We have this post-war fixation on "the Nukuler Family". This idea is far more deadly than the atomic bomb! It's American Autonomy done up in  Sit-Com Costumes. Prior to this time, you family was not just Mom and Dad, Buddy and Sis. It was generations, and kids, and cousins, and hangers on. Your family was large enough to handle marriages and singletons. It was a lot of love for protection and support. But if Mom and Dad have to raise their kids far from the in-laws, and the kids have to grow up and move further away... as a cultural idea than, of course, single people get left out of the package.

To the Church's credit, a monastery is a great place to find community when you don't have it in your family. But it's not because everyone is called to "Marriage or Monastery". Rather, it becomes a stop-gap because we have an unhealthy idea of what "family" is supposed to be.

Yes, I realize that there are hundreds of thousands or even millions of people in my generation (and younger) that would rather chop off their right arms, and their left ones, than live in the same small town they were born in. But that's only because we taught them not to. We taught them erroneous - even heretical - ideas of self sufficiency and autonomy. We taught them that it was a failure to stay with their parents (even if they had jobs). And we taught parents that their successful children had to move out. WTF for? If Mom and Dad are both working, and the kids too, buy a bigger house, and expand! Get more land, build more rooms, glom on to the tract house ranch in the adjoining lot(s) and take over the whole cul de sac!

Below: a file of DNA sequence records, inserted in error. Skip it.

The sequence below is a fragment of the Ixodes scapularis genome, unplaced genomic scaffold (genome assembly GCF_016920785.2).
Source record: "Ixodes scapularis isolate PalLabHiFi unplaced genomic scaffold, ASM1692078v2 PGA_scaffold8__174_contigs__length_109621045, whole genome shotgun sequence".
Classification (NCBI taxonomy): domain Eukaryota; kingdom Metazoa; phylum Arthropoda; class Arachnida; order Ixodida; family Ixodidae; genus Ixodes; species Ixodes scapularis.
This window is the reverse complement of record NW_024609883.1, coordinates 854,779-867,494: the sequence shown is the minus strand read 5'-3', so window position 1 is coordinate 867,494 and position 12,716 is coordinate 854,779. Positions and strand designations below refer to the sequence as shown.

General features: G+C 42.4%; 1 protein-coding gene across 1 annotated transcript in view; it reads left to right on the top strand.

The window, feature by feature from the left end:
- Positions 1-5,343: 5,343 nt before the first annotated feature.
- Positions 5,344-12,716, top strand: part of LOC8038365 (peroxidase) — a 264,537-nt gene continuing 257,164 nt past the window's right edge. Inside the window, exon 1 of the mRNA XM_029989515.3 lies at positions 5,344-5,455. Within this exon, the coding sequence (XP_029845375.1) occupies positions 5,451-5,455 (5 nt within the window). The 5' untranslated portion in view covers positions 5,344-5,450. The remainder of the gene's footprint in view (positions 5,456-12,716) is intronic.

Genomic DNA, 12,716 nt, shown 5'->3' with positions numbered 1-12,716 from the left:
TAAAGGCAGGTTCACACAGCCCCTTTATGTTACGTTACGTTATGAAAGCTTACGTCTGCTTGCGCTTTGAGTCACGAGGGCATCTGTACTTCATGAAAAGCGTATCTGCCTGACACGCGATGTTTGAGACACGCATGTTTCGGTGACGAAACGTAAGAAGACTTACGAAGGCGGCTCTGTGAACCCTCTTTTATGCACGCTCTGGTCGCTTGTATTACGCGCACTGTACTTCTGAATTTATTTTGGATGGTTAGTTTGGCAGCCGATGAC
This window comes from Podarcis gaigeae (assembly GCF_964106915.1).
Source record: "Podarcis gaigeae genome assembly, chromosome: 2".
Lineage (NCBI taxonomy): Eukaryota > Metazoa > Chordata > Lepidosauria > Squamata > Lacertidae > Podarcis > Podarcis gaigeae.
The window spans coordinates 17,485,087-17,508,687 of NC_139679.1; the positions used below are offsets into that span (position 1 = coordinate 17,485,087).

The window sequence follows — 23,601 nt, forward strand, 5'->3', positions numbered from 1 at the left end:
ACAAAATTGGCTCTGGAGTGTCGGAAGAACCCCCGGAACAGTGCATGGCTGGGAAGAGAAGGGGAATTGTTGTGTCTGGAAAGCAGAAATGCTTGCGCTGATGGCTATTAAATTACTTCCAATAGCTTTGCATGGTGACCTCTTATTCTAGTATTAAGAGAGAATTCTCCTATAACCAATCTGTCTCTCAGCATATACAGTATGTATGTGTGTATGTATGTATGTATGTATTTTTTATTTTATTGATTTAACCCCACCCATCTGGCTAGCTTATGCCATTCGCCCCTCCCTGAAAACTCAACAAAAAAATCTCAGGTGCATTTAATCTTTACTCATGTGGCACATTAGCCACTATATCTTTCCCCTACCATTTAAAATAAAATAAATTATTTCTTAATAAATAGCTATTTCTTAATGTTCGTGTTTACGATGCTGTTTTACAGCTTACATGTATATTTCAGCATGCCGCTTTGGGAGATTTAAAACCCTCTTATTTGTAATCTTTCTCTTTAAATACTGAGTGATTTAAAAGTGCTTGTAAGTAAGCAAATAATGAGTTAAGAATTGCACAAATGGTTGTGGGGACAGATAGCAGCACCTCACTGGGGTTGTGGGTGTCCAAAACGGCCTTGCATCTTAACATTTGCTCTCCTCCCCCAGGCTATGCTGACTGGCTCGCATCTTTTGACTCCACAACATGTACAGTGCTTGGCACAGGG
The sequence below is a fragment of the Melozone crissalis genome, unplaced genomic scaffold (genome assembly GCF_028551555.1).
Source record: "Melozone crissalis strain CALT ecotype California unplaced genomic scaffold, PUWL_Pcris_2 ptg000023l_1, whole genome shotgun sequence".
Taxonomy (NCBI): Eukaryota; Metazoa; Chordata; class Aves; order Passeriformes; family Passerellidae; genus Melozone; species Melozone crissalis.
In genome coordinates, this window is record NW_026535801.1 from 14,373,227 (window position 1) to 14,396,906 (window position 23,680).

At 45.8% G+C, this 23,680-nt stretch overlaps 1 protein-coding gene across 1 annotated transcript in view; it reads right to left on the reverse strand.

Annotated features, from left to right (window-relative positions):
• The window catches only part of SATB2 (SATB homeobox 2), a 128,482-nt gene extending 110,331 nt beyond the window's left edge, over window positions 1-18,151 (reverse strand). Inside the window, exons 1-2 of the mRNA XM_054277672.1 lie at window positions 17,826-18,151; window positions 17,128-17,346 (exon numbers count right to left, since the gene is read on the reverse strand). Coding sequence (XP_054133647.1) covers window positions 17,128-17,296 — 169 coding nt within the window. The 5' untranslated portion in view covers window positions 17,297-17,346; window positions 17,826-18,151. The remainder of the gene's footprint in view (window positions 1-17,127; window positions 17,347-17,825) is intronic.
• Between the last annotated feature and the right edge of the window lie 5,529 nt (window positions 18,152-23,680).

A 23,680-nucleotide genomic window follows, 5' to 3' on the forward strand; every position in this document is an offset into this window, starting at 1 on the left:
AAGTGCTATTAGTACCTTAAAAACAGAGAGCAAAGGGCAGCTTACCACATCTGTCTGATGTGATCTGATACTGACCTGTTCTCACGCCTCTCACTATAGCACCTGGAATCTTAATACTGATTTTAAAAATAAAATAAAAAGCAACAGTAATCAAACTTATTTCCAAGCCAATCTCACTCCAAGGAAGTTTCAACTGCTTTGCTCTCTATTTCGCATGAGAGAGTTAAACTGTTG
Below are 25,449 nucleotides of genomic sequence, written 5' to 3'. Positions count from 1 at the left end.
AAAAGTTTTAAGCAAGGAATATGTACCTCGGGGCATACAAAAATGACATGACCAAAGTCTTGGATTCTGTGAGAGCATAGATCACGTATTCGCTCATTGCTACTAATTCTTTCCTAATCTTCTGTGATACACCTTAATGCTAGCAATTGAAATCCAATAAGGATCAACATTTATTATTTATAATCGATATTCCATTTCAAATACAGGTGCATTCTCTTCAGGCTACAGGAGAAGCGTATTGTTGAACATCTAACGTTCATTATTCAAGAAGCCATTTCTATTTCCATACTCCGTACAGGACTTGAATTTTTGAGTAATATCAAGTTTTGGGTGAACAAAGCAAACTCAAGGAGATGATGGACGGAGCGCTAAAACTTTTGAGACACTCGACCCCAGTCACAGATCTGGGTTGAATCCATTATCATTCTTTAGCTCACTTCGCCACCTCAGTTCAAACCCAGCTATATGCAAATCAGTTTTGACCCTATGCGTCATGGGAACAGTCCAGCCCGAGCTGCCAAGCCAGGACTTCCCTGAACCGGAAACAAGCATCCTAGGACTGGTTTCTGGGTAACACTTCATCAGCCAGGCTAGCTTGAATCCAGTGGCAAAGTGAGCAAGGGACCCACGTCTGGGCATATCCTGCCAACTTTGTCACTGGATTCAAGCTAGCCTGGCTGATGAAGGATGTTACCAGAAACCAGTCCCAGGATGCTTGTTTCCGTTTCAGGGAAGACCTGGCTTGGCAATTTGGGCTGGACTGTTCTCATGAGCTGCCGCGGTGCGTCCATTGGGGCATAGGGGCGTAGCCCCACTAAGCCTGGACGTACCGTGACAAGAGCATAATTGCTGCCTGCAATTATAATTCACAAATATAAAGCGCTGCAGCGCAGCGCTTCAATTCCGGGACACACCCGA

We have this sick idea that when I hit 18, I'm not only not supposed to live with my parents any more, but I'm not supposed to pay them back for 18 years of support... until they are old and decrepit and need someone to take care of them. Shouldn't they get the reward of befriending their adult children? Shouldn't we all get a chance to care for each other now? Nearly every social service, every welfare program, every "safety net" is predicated on supporting folks in their autonomy rather than keeping them in family networks.